Learning-related fine-scale specificity imaged in motor cortex circuits of behaving mice


Cortical neurons form specific circuits1, but the functional structure of this microarchitecture and its relation to behaviour are poorly understood. Two-photon calcium imaging can monitor activity of spatially defined neuronal ensembles in the mammalian cortex2,3,4,5. Here we applied this technique to the motor cortex of mice performing a choice behaviour. Head-fixed mice were trained to lick in response to one of two odours, and to withhold licking for the other odour6,7. Mice routinely showed significant learning within the first behavioural session and across sessions. Microstimulation8,9 and trans-synaptic tracing10,11 identified two non-overlapping candidate tongue motor cortical areas. Inactivating either area impaired voluntary licking. Imaging in layer 2/3 showed neurons with diverse response types in both areas. Activity in approximately half of the imaged neurons distinguished trial types associated with different actions. Many neurons showed modulation coinciding with or preceding the action, consistent with their involvement in motor control. Neurons with different response types were spatially intermingled. Nearby neurons (within 150 μm) showed pronounced coincident activity. These temporal correlations increased with learning within and across behavioural sessions, specifically for neuron pairs with similar response types. We propose that correlated activity in specific ensembles of functionally related neurons is a signature of learning-related circuit plasticity. Our findings reveal a fine-scale and dynamic organization of the frontal cortex that probably underlies flexible behaviour.

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Figure 1: Lick/no-lick task.
Figure 2: Imaging motor cortex ensemble activity.
Figure 3: Task-related activity.
Figure 4: Temporal structure of ensemble activity.
Figure 5: Learning-related coupling of specific neuronal ensembles.


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We thank D. Rinberg for help with experiments; F. Collman, D. Tank, C. Zuker, T. O’Connor and V. Iyer for help with analysis and imaging software; L. W. Enquist for pseudorabies vectors; W. Denk for help with mechanical design; D. Dombeck, M. Andermann, A. Kerlin and C. Reid for discussions about imaging awake mice; B. Shields, A. Hu and S. Michael for help with histology; A. Arnold for help with imaging; J. Osborne and S. Bassin for machining; L. Luo, Z. Mainen and D. Rinberg for comments on the manuscript; A. C. Gontang for illustration. Supported by Howard Hughes Medical Institute. T.K. is a Helen Hay Whitney Foundation postdoctoral fellow.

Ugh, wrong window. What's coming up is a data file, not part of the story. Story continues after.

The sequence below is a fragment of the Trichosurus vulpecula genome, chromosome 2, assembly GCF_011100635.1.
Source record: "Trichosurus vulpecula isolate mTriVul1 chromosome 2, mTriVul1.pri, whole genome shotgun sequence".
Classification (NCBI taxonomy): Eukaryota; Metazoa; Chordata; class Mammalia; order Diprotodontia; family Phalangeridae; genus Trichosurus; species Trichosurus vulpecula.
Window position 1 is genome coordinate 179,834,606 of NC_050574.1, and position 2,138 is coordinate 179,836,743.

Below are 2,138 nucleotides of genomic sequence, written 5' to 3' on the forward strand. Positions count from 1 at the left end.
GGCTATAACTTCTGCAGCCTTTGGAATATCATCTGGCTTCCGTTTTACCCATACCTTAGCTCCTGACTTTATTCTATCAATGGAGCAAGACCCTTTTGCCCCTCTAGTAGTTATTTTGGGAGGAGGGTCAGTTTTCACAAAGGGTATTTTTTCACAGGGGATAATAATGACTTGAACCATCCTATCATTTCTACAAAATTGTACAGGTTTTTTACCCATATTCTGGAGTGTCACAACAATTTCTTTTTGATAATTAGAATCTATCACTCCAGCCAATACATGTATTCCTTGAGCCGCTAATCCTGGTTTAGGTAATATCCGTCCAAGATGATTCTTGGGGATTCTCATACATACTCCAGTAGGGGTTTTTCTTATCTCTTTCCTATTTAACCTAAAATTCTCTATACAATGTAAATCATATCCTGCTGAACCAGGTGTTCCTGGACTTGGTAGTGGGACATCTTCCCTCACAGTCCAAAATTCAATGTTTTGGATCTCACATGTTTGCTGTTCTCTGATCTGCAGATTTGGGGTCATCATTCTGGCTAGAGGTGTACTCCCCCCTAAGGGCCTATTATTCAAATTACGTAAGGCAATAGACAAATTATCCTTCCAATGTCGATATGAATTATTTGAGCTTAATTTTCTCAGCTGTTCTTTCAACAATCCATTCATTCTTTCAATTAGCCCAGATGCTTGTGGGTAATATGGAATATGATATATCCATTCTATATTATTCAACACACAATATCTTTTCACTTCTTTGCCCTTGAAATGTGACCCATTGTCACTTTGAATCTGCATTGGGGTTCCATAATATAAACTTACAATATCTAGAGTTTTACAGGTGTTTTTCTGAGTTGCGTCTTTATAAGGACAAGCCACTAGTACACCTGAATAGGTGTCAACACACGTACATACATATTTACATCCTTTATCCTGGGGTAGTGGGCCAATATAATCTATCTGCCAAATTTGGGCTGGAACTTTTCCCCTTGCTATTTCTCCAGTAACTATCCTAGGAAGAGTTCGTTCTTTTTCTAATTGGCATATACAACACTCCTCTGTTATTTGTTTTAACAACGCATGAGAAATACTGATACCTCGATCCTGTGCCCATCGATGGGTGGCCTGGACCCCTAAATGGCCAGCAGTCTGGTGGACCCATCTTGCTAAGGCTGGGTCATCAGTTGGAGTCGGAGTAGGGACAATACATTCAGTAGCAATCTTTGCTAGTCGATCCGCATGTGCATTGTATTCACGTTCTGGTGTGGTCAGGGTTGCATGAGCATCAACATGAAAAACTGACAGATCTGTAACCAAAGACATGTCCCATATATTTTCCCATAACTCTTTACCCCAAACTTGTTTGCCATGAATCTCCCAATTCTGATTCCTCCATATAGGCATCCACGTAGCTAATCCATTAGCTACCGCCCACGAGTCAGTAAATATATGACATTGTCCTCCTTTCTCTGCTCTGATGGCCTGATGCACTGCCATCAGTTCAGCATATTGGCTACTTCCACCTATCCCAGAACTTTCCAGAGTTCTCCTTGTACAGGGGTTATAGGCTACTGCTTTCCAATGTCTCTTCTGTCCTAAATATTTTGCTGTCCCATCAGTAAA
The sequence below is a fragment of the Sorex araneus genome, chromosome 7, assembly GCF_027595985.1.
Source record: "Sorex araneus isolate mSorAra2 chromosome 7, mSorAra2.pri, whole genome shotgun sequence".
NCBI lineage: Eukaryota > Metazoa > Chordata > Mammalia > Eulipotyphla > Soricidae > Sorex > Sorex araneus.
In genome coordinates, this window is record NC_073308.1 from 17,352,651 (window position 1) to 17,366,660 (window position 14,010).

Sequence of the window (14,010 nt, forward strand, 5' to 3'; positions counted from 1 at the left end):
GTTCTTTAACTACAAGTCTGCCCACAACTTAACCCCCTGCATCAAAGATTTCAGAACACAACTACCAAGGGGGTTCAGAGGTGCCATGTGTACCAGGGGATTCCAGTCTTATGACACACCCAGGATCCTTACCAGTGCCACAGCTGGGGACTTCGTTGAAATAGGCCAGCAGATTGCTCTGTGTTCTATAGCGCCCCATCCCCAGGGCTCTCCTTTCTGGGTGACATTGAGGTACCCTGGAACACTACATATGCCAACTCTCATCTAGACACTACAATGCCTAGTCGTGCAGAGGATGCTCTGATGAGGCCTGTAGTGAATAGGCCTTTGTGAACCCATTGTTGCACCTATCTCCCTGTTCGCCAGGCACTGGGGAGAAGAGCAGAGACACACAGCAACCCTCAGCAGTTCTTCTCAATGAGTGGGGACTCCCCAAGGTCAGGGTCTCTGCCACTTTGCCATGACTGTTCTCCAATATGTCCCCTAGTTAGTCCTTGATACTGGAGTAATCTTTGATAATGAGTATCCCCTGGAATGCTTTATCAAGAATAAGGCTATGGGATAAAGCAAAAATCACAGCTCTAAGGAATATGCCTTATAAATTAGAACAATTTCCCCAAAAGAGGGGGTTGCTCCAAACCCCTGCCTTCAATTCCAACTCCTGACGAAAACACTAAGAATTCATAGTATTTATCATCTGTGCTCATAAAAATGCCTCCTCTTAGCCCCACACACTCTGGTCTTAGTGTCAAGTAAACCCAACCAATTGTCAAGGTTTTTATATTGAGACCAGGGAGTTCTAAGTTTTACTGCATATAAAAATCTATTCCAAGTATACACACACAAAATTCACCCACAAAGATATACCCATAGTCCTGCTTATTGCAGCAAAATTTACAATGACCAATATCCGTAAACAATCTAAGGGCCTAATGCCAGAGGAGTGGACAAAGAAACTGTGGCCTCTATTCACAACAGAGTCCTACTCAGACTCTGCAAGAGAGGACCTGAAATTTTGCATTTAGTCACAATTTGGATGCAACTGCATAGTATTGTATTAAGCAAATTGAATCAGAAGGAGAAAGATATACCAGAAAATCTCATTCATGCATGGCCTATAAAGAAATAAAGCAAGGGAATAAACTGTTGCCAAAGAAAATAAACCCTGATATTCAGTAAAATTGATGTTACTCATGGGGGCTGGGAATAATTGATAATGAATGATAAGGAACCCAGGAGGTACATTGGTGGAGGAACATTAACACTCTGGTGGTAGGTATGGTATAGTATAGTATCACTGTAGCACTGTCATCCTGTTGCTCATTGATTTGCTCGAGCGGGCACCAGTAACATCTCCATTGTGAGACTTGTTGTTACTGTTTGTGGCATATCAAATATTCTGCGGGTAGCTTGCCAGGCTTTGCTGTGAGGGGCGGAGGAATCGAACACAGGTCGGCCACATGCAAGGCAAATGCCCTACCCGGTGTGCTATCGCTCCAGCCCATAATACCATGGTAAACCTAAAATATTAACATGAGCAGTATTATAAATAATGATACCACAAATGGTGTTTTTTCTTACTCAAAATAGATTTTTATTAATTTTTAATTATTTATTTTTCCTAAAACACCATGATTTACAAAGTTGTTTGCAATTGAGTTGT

Author Contributions T.K. and K.S. conceived the project. T.K. developed and performed most of the experiments. D.H.O. helped to develop head-fixed behaviour. D.H. developed the glass-plug imaging window. Y.-X.Z. and D.H. performed optical stimulation mapping. T.K. and T.R.S. performed electrical stimulation mapping. T.K., B.M.H. and T.R.S. performed PRV tracing. T.K., T.R.S. and K.S. analysed data. M.G. provided a software module for image segmentation. T.K. and K.S. wrote the paper.

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Correspondence to Takaki Komiyama.

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Supplementary information

Supplementary Figures

This file contains Supplementary Figures 1-17 with legends. (PDF 2614 kb)

Supplementary Movie 1

This movie shows normal voluntary licking of mice with muscimol injections in the somatosensory cortex. (MOV 658 kb)

Supplementary Movie 2

This movie shows normal voluntary licking of mice with muscimol injections in the anterior-medial cortex. (MOV 1446 kb)

Supplementary Movie 3

This movie shows defects in voluntary licking of mice with muscimol injections in alM. (MOV 1364 kb)

Supplementary Movie 4

This movie shows defects in voluntary licking of mice with muscimol injections in pmM. (MOV 2315 kb)

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Komiyama, T., Sato, T., O’Connor, D. et al. Learning-related fine-scale specificity imaged in motor cortex circuits of behaving mice. Nature 464, 1182–1186 (2010). https://doi.org/10.1038/nature08897

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